Week in BioE (August 10, 2017)

Preventing Transplant Rejection

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A healthy human T cell, one of the key immune system cells.

Organ transplantation is a lifesaving measure for people with diseases of the heart, lungs, liver, and kidneys that can no longer be treated medically or surgically. The United Network for Organ Sharing, a major advocacy group for transplant recipients, reports that a new person is added to a transplant list somewhere in America every 10 minutes. However, rejection of the donor organ by the recipient’s immune system remains a major hurdle for making every transplant procedure successful. Unfortunately, the drugs required to prevent rejection have serious side effects.

To address this problem, a research team at Cornell combined DNA sequencing and informatics algorithms to identify rejection earlier in the process, making earlier intervention more likely. The team, led by Iwijn De Vlaminck of the Department of Biomedical Engineering, report in PLOS Computational Biology that a computer algorithm they developed to detect donor-derived cell-free DNA, a type of DNA shed by dead cells, in the blood of the recipient could predict heart and lung allograft rejection with a 99% correlation with the current gold standard. The earlier that signs of rejection are detected, the more likely it is that an intervention can be performed to save the organ and, more importantly, the patient.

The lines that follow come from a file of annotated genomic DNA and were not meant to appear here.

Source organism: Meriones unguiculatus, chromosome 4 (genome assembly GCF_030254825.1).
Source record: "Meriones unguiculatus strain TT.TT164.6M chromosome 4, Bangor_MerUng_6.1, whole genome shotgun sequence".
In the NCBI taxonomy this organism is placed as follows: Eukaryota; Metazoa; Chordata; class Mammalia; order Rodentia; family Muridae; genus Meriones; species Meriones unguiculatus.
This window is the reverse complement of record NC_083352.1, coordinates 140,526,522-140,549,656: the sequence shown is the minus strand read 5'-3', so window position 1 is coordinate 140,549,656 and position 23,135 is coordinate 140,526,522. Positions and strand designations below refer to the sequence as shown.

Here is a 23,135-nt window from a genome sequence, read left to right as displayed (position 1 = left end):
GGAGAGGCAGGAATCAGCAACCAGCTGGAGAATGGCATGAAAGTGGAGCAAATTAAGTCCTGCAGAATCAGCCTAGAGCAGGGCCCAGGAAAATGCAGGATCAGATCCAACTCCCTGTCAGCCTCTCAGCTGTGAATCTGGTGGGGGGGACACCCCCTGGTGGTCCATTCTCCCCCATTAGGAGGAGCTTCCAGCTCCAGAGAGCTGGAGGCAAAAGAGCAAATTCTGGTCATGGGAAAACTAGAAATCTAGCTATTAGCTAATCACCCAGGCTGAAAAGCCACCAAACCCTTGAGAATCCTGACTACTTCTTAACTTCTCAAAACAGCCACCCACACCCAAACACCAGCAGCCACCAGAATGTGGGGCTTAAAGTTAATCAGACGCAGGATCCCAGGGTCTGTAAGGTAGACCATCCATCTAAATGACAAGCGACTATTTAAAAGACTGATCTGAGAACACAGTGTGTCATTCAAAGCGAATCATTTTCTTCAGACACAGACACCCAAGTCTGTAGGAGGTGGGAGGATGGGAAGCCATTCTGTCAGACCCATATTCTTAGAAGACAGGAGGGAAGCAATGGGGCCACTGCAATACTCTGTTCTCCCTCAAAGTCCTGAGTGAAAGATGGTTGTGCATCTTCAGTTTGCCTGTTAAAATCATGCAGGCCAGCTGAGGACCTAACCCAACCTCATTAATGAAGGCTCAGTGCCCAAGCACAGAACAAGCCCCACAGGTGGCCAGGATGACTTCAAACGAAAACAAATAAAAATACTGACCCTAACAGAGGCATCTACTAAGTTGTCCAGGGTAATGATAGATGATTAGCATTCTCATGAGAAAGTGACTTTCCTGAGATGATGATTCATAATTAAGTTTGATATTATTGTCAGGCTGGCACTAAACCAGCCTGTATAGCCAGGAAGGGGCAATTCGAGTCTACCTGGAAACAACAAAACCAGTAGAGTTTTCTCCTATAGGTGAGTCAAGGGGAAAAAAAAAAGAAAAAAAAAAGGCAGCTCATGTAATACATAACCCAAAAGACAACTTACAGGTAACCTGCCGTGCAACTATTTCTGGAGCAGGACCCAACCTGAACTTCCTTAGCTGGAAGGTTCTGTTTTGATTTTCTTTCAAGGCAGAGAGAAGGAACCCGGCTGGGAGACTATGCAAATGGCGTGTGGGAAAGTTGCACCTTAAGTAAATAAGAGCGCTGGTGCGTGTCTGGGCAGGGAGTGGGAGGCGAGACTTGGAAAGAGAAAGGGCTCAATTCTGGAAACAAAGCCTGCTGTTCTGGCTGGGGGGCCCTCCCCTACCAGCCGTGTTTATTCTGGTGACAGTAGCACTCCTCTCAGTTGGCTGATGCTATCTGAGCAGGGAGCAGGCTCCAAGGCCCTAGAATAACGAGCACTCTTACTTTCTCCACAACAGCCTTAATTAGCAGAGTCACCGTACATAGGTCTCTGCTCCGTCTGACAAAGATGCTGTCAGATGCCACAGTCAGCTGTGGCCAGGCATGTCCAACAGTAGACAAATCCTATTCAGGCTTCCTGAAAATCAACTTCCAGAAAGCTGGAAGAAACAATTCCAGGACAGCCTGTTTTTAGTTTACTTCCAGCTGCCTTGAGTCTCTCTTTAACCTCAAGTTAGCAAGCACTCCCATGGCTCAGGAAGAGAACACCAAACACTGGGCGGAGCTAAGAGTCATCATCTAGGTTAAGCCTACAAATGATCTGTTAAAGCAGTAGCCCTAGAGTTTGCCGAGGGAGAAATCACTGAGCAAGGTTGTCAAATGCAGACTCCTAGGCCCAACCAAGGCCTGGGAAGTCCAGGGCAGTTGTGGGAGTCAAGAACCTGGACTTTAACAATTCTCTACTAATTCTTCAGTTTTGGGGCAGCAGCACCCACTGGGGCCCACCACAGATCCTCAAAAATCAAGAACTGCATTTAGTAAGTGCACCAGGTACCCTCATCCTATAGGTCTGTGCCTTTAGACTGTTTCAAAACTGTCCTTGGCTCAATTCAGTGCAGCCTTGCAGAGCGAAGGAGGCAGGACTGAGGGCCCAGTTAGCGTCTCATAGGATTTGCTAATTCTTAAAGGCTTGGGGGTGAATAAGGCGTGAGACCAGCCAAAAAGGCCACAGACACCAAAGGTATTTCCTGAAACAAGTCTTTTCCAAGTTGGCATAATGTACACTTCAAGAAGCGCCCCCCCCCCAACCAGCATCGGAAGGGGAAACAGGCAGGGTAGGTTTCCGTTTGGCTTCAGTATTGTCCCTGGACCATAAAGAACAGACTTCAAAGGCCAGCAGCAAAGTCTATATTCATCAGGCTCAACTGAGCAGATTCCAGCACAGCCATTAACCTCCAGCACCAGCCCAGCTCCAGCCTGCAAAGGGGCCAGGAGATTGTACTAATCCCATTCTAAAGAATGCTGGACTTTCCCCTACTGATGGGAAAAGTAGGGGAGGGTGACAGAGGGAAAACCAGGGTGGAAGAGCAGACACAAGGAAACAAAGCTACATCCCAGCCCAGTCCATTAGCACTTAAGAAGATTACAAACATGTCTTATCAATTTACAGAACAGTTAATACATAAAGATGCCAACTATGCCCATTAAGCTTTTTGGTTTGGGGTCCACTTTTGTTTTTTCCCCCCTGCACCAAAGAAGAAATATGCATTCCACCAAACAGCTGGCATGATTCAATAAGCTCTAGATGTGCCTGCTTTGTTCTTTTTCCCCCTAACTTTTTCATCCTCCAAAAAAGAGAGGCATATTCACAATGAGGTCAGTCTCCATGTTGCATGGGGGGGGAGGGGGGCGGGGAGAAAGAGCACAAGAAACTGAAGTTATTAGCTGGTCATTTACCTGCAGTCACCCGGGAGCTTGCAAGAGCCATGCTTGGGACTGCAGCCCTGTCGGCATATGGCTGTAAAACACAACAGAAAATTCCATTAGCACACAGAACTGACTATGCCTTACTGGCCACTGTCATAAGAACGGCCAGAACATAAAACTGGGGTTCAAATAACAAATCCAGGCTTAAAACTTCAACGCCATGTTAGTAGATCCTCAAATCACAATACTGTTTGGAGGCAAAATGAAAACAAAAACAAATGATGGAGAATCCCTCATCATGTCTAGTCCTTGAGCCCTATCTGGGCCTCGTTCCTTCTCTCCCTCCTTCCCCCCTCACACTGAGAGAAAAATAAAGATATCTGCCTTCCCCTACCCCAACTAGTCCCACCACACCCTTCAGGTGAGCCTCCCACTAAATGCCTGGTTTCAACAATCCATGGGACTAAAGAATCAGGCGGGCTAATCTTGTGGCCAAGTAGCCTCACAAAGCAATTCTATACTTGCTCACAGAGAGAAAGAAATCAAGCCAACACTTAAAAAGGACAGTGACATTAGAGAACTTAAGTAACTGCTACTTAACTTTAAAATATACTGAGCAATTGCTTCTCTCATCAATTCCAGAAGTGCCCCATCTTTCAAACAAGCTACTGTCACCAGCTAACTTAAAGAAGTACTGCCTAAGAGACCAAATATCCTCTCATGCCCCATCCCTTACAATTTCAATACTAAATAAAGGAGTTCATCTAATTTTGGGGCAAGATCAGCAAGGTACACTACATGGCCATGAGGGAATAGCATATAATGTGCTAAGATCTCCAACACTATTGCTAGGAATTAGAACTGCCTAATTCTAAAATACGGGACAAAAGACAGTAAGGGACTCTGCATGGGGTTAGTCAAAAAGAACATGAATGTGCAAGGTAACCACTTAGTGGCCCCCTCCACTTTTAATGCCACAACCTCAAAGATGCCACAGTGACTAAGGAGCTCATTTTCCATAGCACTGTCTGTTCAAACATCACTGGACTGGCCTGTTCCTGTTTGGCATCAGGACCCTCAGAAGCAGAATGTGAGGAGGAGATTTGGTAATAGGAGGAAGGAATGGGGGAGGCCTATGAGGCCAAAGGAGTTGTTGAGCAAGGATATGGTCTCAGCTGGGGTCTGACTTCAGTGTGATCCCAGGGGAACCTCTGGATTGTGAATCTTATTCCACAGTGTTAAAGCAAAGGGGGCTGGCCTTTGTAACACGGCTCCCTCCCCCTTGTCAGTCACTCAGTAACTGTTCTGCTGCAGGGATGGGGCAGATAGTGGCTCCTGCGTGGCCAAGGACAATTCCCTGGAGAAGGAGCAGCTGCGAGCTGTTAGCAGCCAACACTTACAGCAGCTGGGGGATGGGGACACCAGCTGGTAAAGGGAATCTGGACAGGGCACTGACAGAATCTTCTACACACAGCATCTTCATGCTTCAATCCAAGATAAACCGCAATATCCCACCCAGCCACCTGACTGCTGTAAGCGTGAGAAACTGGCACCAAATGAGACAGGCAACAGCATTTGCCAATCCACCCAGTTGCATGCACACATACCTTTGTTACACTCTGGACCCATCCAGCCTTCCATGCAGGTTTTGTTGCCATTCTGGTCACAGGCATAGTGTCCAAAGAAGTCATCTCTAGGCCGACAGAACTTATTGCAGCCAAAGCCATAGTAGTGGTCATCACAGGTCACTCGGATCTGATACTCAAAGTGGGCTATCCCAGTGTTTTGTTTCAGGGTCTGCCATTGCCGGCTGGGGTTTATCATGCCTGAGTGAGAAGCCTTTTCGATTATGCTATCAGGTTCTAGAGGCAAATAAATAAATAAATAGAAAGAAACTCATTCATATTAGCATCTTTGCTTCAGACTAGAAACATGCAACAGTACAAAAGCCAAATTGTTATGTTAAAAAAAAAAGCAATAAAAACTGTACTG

Meanwhile, at Yale, scientists have used nanoparticles to fight transplant rejection. Publishing their findings in Nature Communications, the study authors, led by Jordan S. Pober, Bayer Professor of Translational Medicine at Yale, and Mark Saltzman, Goizueta Foundation Professor of Chemical and Biomedical Engineering, used small-interfering RNA (siRNA) to “hide” donated tissue from the immune system of the recipient. Although the ability of siRNA to hide tissue in this manner has been known for some time, the effect did not last long in the body. The Yale team used poly(amine-co-ester) nanoparticles to deliver the siRNA that extended and extended its duration of effect, in addition to developing methods to deliver to siRNA to the tissue before transplantation. The technology has yet to be tested in animals, but provides an exciting new approach to help solve the transplant rejection challenge in medicine.

Africa in Focus